We all know the tale about the frog in the pot of water. If the water is boiling, it will leap out at once. If the water is cold, and gradually heated, the frog will stay in the pot and – eventually – die.
However, is the story true?
As part of advancing science, several experiments observing the reaction of frogs to slowly heated water took place in the 19th century. In 1869, while doing experiments searching for the location of the soul, German physiologist Friedrich Goltz demonstrated that a frog that has had its brain removed will remain in slowly heated water, but an intact frog attempted to escape the water when it reached 25 °C.
Other experiments showed that frogs did not attempt to escape gradually heated water. An 1872 experiment by Heinzmann demonstrated that a normal frog would not attempt to escape if the water was heated slowly enough, which was corroborated in 1875 by Fratscher.
Goltz raised the temperature of the water from 17.5 °C to 56 °C in about ten minutes, or 3.8 °C per minute, in his experiment which prompted normal frogs to attempt to escape, whereas Heinzmann heated the frogs over the course of 90 minutes from about 21 °C to 37.5 °C, a rate of less than 0.2 °C per minute. In “On the Variation of Reflex Excitability in the Frog induced by changes of Temperature” (1882) William Thompson Sedgwick writes: “in one experiment by Scripture the temperature was raised at a rate of 0.002°C per second, and the frog was found dead at the end of 2½ hours without having moved.”
In 1888 Sedgwick explained the apparent contradiction between the results of these experiments as a consequence of different heating rates used in the experiments: “The truth appears to be that if the heating be sufficiently gradual, no reflex movements will be produced even in the normal frog; if it be more rapid, yet take place at such a rate as to be fairly called ‘gradual’, it will not secure the response of the normal frog under any circumstances”.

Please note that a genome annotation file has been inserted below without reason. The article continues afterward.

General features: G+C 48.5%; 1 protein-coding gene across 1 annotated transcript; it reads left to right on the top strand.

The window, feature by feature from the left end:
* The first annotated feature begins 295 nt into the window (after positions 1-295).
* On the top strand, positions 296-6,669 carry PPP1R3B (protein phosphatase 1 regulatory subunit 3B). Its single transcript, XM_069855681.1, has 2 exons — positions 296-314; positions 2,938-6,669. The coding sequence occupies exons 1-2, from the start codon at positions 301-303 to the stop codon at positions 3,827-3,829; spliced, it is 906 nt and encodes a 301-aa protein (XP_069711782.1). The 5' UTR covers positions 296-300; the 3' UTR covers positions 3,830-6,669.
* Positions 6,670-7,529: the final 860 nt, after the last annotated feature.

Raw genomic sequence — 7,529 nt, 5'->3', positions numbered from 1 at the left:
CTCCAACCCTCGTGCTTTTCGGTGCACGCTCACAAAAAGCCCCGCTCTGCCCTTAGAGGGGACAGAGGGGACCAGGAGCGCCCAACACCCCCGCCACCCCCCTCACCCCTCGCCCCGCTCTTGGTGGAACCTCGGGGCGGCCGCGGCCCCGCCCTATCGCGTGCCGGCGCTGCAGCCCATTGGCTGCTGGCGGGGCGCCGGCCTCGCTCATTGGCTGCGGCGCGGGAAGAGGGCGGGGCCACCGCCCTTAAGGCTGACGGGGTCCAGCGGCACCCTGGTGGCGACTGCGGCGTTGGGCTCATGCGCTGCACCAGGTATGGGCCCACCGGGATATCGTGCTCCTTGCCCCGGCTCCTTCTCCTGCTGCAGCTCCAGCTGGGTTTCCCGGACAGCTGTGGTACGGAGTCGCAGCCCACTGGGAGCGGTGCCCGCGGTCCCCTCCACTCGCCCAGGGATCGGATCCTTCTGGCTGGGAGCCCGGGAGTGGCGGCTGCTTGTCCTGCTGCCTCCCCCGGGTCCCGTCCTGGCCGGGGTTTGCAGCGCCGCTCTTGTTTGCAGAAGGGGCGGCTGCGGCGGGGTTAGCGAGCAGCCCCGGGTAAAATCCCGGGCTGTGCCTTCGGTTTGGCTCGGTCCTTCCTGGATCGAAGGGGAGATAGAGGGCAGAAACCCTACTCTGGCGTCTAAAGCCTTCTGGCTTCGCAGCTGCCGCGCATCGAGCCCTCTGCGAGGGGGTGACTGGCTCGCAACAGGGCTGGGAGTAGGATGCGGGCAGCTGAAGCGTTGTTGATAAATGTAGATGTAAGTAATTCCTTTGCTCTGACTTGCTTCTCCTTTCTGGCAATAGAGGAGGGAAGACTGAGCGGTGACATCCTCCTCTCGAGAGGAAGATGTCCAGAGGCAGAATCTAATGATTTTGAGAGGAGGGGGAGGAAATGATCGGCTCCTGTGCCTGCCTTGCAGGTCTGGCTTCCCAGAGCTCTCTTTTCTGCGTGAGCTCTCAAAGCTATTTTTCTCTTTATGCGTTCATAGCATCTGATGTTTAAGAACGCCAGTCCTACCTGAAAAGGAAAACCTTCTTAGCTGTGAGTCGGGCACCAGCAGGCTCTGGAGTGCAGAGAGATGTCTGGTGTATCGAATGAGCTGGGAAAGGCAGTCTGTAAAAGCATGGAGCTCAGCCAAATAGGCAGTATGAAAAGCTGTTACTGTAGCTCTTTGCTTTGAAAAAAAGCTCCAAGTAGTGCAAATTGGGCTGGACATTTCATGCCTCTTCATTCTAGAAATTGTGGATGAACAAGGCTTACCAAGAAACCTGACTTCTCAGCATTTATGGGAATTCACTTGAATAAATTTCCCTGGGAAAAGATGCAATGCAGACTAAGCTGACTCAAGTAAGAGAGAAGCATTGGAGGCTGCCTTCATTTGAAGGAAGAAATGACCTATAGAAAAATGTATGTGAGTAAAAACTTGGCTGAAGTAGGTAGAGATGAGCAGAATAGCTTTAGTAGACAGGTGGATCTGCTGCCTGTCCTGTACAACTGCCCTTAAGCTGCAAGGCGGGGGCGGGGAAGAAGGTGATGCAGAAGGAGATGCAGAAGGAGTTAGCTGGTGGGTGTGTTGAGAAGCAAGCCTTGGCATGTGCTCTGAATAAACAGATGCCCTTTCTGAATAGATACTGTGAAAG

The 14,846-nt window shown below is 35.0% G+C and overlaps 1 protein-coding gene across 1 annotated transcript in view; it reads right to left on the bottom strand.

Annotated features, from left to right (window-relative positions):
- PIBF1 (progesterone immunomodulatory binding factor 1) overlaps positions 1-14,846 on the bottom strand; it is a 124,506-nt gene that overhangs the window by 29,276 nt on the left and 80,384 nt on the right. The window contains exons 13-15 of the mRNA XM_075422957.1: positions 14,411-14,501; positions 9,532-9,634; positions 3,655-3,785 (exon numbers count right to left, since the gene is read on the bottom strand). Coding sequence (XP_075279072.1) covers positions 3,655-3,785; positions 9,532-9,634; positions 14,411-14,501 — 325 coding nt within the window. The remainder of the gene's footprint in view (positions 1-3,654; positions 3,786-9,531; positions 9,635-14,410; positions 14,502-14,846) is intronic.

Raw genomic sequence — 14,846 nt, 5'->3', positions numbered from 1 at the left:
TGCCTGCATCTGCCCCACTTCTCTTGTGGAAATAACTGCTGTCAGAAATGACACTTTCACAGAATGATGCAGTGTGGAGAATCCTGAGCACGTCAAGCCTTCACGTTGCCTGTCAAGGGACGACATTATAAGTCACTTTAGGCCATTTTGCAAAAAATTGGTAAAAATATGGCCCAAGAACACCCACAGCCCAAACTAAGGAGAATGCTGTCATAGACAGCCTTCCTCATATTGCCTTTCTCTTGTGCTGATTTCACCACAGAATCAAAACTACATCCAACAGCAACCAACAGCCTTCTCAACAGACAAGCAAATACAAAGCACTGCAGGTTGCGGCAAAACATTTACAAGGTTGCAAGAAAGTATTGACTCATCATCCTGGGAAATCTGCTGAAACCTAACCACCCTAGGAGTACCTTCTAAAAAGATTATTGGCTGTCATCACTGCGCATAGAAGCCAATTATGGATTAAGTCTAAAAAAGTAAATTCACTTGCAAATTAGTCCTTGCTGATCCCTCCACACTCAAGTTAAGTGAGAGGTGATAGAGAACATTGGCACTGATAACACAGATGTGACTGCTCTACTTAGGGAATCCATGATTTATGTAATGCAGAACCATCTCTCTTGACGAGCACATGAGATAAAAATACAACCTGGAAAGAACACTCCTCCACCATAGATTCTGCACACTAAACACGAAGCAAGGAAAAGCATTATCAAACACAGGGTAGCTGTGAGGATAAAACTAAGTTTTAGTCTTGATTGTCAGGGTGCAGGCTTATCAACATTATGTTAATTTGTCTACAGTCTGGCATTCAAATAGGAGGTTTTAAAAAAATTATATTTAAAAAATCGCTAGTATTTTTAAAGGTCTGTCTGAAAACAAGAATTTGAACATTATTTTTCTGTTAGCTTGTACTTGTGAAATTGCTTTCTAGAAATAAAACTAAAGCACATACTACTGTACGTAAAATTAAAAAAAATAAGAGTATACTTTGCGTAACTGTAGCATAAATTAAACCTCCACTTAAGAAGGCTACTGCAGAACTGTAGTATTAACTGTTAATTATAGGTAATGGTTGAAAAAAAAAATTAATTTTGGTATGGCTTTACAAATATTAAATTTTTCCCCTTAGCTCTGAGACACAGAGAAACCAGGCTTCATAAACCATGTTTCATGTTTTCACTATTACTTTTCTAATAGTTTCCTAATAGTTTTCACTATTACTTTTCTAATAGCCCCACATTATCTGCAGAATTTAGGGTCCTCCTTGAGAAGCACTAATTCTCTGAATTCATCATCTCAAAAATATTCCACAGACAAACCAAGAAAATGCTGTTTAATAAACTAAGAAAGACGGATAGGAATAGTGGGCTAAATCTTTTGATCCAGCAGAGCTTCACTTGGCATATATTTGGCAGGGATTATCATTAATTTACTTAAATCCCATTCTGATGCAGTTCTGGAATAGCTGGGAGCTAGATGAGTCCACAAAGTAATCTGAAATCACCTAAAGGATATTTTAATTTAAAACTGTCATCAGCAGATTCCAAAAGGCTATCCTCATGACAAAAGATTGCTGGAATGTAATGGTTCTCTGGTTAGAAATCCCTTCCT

Modern sources tend to dispute that the phenomenon is real. In 1995, Professor Douglas Melton, of the Harvard University Biology department, said, “If you put a frog in boiling water, it won’t jump out. It will die. If you put it in cold water, it will jump before it gets hot—they don’t sit still for you.” Dr. George R. Zug, curator of reptiles and amphibians at the National Museum of Natural History, also rejected the suggestion, saying that “If a frog had a means of getting out, it certainly would get out.”
In 2002 Dr. Victor H. Hutchison, Professor Emeritus of Zoology at the University of Oklahoma, with a research interest in thermal relations of amphibians, said that “The legend is entirely incorrect!”. He described how the critical thermal maximum for many frog species has been determined by contemporary research experiments: as the water is heated by about 2 °F, or 1.1 °C, per minute, the frog becomes increasingly active as it tries to escape, and eventually jumps out if the container allows it.
Notwithstanding its probable status as a myth, it’s a nice (in the strict sense) metaphor for what’s happening to the Federal coalition.
I wonder what the response would be if we asked them how the water was?
Meanwhile, I’ve reached the end of the first week of semester with the big second year course that I’m responsible for seemingly under control, while my first lecture in another subject was okay.
It’s wonderful to have the prospect of a couple of days of peace and quiet, though Melbourne is in for its longest spell of warm to hot weather for a couple of months. At least the forecast doesn’t have any appallingly hot days, so we should survive.
Jukebox time, I think . . .
I love Noni Hazlehurst, so I can’t resist adding this one: